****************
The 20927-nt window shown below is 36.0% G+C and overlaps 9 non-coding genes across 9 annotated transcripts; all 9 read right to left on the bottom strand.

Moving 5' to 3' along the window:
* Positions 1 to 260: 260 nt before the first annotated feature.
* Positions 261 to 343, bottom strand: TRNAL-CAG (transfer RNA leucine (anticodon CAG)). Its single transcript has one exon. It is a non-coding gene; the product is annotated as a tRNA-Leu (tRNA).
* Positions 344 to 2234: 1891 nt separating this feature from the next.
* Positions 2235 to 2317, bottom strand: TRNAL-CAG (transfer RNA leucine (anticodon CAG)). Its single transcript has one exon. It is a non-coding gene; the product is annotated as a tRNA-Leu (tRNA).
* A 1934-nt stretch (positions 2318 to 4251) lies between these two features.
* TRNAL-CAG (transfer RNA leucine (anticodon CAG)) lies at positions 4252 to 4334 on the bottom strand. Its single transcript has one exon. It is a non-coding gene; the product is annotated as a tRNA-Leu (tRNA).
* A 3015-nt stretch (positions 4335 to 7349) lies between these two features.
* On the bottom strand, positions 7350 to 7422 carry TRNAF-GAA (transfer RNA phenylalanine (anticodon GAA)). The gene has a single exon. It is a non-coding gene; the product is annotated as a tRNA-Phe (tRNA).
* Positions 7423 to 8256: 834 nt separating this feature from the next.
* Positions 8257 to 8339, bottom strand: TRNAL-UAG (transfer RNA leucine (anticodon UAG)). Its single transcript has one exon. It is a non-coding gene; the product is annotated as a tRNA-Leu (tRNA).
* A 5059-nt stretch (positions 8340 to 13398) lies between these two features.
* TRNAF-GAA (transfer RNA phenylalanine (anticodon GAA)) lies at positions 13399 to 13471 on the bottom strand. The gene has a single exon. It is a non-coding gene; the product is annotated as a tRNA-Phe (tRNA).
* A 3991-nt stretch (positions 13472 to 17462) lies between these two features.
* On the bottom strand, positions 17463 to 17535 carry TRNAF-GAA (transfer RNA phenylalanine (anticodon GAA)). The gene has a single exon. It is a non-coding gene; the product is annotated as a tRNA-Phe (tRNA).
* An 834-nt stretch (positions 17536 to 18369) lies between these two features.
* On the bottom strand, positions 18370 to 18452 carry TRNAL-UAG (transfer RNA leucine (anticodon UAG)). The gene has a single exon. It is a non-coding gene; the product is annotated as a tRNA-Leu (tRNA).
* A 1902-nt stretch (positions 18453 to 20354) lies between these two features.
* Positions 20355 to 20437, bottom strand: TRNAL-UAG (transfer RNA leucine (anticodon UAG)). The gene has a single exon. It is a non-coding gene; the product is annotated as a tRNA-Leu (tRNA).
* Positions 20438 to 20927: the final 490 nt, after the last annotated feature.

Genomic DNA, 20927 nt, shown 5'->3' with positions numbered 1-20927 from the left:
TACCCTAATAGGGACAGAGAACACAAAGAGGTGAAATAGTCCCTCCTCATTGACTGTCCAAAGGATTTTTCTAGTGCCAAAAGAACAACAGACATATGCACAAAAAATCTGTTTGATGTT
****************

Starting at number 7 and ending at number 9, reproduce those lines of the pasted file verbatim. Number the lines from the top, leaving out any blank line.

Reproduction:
* A 1934-nt stretch (positions 2318 to 4251) lies between these two features.
* TRNAL-CAG (transfer RNA leucine (anticodon CAG)) lies at positions 4252 to 4334 on the bottom strand. Its single transcript has one exon. It is a non-coding gene; the product is annotated as a tRNA-Leu (tRNA).
* A 3015-nt stretch (positions 4335 to 7349) lies between these two features.